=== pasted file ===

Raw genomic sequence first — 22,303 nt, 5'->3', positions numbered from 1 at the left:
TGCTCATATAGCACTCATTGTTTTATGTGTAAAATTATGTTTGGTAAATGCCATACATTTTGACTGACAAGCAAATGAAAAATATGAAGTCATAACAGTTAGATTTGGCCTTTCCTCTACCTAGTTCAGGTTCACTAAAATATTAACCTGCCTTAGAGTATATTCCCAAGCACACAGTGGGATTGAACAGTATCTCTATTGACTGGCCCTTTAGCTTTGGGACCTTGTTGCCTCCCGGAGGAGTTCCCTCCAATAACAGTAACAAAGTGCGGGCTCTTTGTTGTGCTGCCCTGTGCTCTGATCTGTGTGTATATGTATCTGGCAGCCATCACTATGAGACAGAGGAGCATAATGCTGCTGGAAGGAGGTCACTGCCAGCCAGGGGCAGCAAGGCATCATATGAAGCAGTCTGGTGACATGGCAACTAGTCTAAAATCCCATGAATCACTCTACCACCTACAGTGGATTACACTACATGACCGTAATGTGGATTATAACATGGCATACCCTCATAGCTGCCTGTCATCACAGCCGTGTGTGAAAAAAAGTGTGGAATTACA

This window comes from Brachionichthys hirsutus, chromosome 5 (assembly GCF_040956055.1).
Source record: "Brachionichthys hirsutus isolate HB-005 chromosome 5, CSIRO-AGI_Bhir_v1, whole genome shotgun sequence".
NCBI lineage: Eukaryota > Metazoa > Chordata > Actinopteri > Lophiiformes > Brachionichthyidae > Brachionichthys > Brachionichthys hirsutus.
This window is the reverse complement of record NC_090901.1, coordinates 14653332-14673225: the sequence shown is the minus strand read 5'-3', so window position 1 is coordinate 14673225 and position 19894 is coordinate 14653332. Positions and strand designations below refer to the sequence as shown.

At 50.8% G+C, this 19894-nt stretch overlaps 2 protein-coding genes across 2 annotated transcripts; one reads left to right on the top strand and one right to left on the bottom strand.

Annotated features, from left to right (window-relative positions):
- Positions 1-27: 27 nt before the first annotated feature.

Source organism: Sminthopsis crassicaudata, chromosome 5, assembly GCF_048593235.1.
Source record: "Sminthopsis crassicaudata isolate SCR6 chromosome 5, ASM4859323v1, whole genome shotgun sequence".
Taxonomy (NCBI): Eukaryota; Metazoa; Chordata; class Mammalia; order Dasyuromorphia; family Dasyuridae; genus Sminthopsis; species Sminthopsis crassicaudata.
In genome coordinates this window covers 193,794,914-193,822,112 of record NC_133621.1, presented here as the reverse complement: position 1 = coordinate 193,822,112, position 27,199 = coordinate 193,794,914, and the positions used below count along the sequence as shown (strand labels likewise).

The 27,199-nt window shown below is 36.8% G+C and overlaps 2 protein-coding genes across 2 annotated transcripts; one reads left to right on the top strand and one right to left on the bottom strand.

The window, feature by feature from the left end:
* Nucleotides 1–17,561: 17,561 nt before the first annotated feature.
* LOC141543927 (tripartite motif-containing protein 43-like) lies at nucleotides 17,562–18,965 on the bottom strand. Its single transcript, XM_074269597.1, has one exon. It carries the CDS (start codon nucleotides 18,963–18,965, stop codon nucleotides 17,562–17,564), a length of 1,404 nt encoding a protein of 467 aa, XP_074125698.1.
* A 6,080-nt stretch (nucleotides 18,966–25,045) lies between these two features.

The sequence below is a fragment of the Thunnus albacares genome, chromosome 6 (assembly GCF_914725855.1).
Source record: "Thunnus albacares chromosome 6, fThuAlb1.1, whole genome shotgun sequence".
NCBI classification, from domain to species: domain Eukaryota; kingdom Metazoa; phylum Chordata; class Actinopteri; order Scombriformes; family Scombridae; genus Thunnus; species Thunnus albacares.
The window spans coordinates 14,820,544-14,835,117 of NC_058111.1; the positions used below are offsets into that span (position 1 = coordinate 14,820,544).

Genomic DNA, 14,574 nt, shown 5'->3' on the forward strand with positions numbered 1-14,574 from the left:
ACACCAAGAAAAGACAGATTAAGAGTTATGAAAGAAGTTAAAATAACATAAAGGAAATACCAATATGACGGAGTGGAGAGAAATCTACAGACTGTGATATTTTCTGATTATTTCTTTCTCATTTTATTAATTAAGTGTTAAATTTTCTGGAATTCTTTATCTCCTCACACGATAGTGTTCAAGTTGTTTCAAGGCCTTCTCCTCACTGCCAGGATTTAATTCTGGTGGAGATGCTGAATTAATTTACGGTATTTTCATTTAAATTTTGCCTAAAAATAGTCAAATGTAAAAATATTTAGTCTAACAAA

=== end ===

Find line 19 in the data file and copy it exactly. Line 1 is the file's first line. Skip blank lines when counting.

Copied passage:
The sequence below is a fragment of the Thunnus albacares genome, chromosome 6 (assembly GCF_914725855.1).